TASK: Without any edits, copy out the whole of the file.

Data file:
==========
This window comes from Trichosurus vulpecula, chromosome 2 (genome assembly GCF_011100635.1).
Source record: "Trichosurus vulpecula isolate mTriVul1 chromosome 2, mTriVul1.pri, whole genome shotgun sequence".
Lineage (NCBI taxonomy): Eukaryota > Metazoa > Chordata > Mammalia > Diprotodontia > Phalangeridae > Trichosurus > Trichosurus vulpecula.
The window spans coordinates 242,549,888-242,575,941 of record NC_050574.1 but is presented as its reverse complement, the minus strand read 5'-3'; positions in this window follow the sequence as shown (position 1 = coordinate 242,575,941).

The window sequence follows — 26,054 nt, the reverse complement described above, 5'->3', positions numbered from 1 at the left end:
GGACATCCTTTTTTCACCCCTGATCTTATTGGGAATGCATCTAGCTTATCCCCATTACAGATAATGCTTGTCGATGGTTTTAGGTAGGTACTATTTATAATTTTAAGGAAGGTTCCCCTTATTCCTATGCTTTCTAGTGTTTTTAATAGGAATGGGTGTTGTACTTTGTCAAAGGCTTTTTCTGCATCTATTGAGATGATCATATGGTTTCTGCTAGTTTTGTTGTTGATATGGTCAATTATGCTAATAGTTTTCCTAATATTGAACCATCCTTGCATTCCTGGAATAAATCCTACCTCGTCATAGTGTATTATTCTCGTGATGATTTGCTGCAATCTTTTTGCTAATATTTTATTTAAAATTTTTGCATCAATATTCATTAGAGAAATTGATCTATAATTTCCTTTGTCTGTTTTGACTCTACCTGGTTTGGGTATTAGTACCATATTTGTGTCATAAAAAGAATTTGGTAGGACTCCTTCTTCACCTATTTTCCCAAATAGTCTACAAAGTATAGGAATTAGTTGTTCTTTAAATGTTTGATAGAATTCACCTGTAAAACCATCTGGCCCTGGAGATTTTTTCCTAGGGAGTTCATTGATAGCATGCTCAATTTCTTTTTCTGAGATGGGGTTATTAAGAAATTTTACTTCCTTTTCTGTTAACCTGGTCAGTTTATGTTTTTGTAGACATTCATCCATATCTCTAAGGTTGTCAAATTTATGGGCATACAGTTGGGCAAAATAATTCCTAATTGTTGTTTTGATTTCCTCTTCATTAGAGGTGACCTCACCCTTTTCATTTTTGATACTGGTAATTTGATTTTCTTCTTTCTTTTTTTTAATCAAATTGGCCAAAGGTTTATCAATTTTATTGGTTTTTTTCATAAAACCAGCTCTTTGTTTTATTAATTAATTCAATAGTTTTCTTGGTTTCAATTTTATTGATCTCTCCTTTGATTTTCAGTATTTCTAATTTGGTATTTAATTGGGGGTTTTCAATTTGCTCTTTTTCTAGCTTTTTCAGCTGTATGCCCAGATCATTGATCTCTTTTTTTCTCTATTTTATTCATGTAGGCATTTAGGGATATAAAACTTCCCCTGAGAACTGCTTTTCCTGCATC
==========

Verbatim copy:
This window comes from Trichosurus vulpecula, chromosome 2 (genome assembly GCF_011100635.1).
Source record: "Trichosurus vulpecula isolate mTriVul1 chromosome 2, mTriVul1.pri, whole genome shotgun sequence".
Lineage (NCBI taxonomy): Eukaryota > Metazoa > Chordata > Mammalia > Diprotodontia > Phalangeridae > Trichosurus > Trichosurus vulpecula.
The window spans coordinates 242,549,888-242,575,941 of record NC_050574.1 but is presented as its reverse complement, the minus strand read 5'-3'; positions in this window follow the sequence as shown (position 1 = coordinate 242,575,941).

The window sequence follows — 26,054 nt, the reverse complement described above, 5'->3', positions numbered from 1 at the left end:
GGACATCCTTTTTTCACCCCTGATCTTATTGGGAATGCATCTAGCTTATCCCCATTACAGATAATGCTTGTCGATGGTTTTAGGTAGGTACTATTTATAATTTTAAGGAAGGTTCCCCTTATTCCTATGCTTTCTAGTGTTTTTAATAGGAATGGGTGTTGTACTTTGTCAAAGGCTTTTTCTGCATCTATTGAGATGATCATATGGTTTCTGCTAGTTTTGTTGTTGATATGGTCAATTATGCTAATAGTTTTCCTAATATTGAACCATCCTTGCATTCCTGGAATAAATCCTACCTCGTCATAGTGTATTATTCTCGTGATGATTTGCTGCAATCTTTTTGCTAATATTTTATTTAAAATTTTTGCATCAATATTCATTAGAGAAATTGATCTATAATTTCCTTTGTCTGTTTTGACTCTACCTGGTTTGGGTATTAGTACCATATTTGTGTCATAAAAAGAATTTGGTAGGACTCCTTCTTCACCTATTTTCCCAAATAGTCTACAAAGTATAGGAATTAGTTGTTCTTTAAATGTTTGATAGAATTCACCTGTAAAACCATCTGGCCCTGGAGATTTTTTCCTAGGGAGTTCATTGATAGCATGCTCAATTTCTTTTTCTGAGATGGGGTTATTAAGAAATTTTACTTCCTTTTCTGTTAACCTGGTCAGTTTATGTTTTTGTAGACATTCATCCATATCTCTAAGGTTGTCAAATTTATGGGCATACAGTTGGGCAAAATAATTCCTAATTGTTGTTTTGATTTCCTCTTCATTAGAGGTGACCTCACCCTTTTCATTTTTGATACTGGTAATTTGATTTTCTTCTTTCTTTTTTTTAATCAAATTGGCCAAAGGTTTATCAATTTTATTGGTTTTTTTCATAAAACCAGCTCTTTGTTTTATTAATTAATTCAATAGTTTTCTTGGTTTCAATTTTATTGATCTCTCCTTTGATTTTCAGTATTTCTAATTTGGTATTTAATTGGGGGTTTTCAATTTGCTCTTTTTCTAGCTTTTTCAGCTGTATGCCCAGATCATTGATCTCTTTTTTTCTCTATTTTATTCATGTAGGCATTTAGGGATATAAAACTTCCCCTGAGAACTGCTTTTCCTGCATC